Looking ahead at your retirement?
Planning for the next phase of your life is about more than just crunching numbers. Your financial plan for retirement should be built around your goals and values, setting you up to live your best life after you retire from the workforce.
From preventing retirement burnout to making a financial plan for your later years, we’ve got your guide to getting started.
Life Planning Considerations
Deciding the best time to retire into the next phase of your life depends on more than just the amount in your savings account—you also need to consider what kind of life you want to have once you jump into this new chapter.
What are you trying to do?
A great place to start is to consider what’s most important to you. When you’re not working the 9-5, what do you want to be doing with your time? Many people enter retirement excited at the prospect of all the possibilities, only to quickly grow bored. In fact, nearly 1 in 10 retirees are bitten by the boredom bug after only five months off the job, and one-third consider applying for a part-time gig just to pass the time.
So how do you defy the statistics?
The answer seems obvious: a meaningful retirement begins with your passions.
If you didn’t have to work, what would you do?
When making the leap into retirement, ask yourself what you would want to do if you never had to work again.
For some, a job is a meaningful way to give back to their community, further their knowledge, or simply feel a sense of accomplishment each day. Just because you retire doesn’t mean you have to necessarily stop working. If your passions include your job, you can explore the possibility of continuing to work your role, even if in a part-time position.
If you like the idea of working but want to explore something new, you can also consider jumping into a new career. Maybe it’s those dreams that always took a backseat in your life, that you’ll now have the time and resources to pursue. Don’t be afraid to start over in your retirement.
If the idea of work doesn’t appeal to you, you might want to consider other ways to fulfill your passions. This could mean volunteering at a local non-profit, or traveling to someplace you’ve always wanted to see. Maybe you could take classes at a local college or university. Dare to dream big—what do you want most?
Now that you know what you want your retirement to look like, you can create a plan to make it happen.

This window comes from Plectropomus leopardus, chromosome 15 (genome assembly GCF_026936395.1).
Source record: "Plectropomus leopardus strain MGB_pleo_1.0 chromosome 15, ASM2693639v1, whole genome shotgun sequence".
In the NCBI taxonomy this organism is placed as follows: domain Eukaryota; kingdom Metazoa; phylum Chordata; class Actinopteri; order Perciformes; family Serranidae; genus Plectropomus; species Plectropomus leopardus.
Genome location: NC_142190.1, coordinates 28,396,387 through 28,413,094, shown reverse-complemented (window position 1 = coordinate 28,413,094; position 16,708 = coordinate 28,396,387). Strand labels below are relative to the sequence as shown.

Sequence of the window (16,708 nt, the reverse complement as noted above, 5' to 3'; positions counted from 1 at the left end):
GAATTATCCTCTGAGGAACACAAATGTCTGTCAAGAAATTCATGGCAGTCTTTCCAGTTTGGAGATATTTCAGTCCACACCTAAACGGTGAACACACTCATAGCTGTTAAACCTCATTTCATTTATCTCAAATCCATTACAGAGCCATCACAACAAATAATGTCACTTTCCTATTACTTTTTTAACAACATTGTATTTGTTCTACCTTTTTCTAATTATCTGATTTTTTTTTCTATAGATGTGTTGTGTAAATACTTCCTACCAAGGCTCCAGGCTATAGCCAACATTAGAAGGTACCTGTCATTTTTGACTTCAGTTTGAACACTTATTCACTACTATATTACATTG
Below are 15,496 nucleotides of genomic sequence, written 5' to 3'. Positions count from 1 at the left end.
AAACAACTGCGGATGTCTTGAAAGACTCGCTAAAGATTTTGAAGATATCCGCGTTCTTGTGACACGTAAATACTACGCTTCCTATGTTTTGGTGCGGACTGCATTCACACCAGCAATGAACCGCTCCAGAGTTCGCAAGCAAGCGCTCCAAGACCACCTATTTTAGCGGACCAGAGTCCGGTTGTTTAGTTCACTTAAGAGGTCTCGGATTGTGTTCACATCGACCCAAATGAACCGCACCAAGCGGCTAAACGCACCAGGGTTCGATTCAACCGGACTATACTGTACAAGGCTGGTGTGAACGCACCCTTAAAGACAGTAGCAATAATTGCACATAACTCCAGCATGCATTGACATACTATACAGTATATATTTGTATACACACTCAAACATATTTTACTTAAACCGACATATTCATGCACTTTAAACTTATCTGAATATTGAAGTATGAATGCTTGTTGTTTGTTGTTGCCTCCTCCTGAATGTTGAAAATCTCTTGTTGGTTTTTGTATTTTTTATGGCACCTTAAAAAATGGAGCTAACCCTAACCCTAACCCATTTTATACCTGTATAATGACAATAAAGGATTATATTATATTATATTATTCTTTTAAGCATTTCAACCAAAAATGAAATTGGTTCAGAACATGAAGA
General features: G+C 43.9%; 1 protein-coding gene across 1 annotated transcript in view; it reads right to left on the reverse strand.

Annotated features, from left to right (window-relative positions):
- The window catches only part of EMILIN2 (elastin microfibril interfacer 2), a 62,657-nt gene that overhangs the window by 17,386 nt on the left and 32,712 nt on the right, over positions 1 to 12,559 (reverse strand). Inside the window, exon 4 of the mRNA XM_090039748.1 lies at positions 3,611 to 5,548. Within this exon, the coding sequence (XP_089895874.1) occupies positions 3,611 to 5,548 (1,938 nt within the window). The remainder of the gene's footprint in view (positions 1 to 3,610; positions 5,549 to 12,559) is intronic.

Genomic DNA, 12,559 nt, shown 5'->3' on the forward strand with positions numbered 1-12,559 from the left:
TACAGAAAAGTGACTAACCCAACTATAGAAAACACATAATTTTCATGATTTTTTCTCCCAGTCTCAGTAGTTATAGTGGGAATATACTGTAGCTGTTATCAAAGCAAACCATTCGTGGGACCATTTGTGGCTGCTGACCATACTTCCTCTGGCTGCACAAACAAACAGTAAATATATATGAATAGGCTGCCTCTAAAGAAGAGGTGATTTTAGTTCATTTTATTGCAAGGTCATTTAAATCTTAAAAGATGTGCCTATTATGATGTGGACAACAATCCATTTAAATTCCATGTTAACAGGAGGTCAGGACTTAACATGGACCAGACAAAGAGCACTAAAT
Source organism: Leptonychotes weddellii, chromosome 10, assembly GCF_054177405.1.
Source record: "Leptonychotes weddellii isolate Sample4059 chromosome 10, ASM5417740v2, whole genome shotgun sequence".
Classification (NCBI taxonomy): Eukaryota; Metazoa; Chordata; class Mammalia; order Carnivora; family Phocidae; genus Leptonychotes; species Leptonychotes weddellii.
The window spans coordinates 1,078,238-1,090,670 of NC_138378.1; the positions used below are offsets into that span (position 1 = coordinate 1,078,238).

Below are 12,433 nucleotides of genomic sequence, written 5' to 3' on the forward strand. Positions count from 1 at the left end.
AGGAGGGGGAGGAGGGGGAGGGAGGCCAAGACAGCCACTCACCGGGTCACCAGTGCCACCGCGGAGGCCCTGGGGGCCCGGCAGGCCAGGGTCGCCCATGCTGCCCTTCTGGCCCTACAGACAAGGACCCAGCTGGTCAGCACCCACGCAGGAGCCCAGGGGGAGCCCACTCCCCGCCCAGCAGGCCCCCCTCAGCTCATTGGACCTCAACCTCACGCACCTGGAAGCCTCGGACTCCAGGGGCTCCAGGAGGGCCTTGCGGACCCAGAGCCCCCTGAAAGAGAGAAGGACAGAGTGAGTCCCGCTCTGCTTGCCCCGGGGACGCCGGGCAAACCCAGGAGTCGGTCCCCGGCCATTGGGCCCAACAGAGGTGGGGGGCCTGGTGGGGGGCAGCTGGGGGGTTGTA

Retirement planning isn’t a one-step process—and the sooner you get started, the better. Turning those dreams into reality begins with a financial plan, but how do you know where to begin? We want you to know that the technicalities and processes involved in creating a financial life plan might not be as complicated as you think.
What’s the minimum income you need for retirement?
You’ll want to decide a target age for your retirement. Although the standard age lies around 65, you have options to shorten or extend that number as you see fit.
Once you have an estimate of how many years your retirement will last, you need to figure out your monthly fixed expenses. There are many factors, and change happens, so a financial advisor can help you calculate this number, account for inflation, and adjust it as necessary.
While retiring younger may seem tempting, you’ll need a considerably higher nest egg to make your savings stretch the extra time. When you’re calculating how much money you’ll need for this next phase of your life, don’t forget to account for inflation, any debts, social security, pensions, and any other income or costs you can foresee heading your way down the road.
Although you may be planning on receiving a family inheritance at some point, we recommend you don’t factor this into your financial planning.
What if you want to do more than the minimum?
You know how much you need for survival, but what about the fun stuff? Consider the lifestyle you’ll want to have in your retirement, like where you’ll want to live. How much extra cash do you need to have to do everything you want to?
This is also a good time to ask the tougher questions. Consider how your family factors into when you can retire. Do you want to live closer to any grandchildren that might need your help being raised? Do you need to have easy access to travel there if you’re needed?
In the event that you need assisted living, would you rather live in a facility or move in with family? These are things you’ll need to talk through with your family members, well before you ever get to that stage. The answers to these questions will help guide you in your goals and discover when you can retire.
Gain Clarity in your financial planning
Whatever phase you’re in in the retirement planning process, we’re can help you to prepare for your financial future. Schedule a meeting with Clarity Wealth Development to get started today.